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Solar Knowledge

Aug 29, 2012

Solar Engery FAQ (II)

Solar Engery FAQ (II)
Category: news
Posted by: jarryq

2-1. Can the solar collector heat water to a high enough temperature?
Yes, in good weather the solar collector can bring water to boiling point. Generally this is not necessary and so the system should be designed to provide a daily temperature rise of around 25-30oC (45-54oF) in the summer.Sizing a domestic system that can bring the cold water up to 60oC/141oF in a single day is not logical, because if hot water is not used for one day, the following day the system will be boiling and dumping hot water via the temperature relief valve. This is both a waste of energy and water! Please sensibly size solar water heating system to ensure optimal performance and minimal wastage of water.

2-2. What maintenance of the solar collector is required?
Under normal circumstances no maintenance of the system is required. Due to the shape of the tubes regular rainfall and wind should keep the tubes clean. Should a tube even be broken it should be replaced. However,this is an inexpensive and easy job. Any "handy" person can install a new tube (while adhering to local health and safety regulations). Solar collectors can operate with several broken tubes, however the efficiency will be reduced slightly.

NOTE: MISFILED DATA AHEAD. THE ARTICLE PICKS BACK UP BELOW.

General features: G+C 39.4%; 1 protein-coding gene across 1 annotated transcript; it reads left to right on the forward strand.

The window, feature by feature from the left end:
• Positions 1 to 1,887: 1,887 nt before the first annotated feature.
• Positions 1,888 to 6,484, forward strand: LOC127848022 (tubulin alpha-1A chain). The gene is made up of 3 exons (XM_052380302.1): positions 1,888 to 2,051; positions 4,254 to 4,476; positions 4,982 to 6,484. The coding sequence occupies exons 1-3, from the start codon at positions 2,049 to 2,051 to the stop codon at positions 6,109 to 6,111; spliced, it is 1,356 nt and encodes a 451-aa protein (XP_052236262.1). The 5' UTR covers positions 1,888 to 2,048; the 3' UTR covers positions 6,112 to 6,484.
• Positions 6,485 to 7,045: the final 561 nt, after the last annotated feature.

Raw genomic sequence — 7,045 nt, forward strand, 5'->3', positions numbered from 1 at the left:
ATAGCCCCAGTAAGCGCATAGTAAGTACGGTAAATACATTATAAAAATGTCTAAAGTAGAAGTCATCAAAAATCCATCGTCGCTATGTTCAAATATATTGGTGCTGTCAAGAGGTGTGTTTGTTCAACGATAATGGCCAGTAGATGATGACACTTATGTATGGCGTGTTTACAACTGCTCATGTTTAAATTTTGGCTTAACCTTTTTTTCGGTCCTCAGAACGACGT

2-3. Can solar collectors be used for a large scale hot water production?
Yes.Solar collectors can be connected in series or parallel to provide large scale hot water production for a commercial settings such as a school, hotel or office building. There is really no limit to the size of the system, however collectors must be installed in banks of no more than 150 tubes (in series), otherwise the water may boil.

2-4. Can I heat my swimming pool or spa using an solar collector?
Our solar collectors are high temperature collectors, and are therefore ideal for spas, as the volume of water is small and temperature requirements high. For swimming pools, however, the volume of water is large and the temperature rise required is only several degrees. The cost of heating a pool using solar tube collectors (for domestic purposes) may be prohibitively high. For large scale swimming pools, however,solar collectors may be an extremely viable supplement to gas or electricity.

2-5. Are solar tube collectors more efficient than flat plate collectors?
When comparing peak efficiency levels it may seem that there is little difference between flat plate and evacuated tubes, in fact flat plate may actually be higher, but this is during minimal heat loss conditions. When averaged over a year evacuated tube collector have a clear advantage. The key points are:

1. Due to the cylindrical shape of the evacuated tube, the solar tubes are able to passively track the sun throughout the day. Flat plate collector only provide peak energy output at midday when the sun is perpendicular to the collector's surface.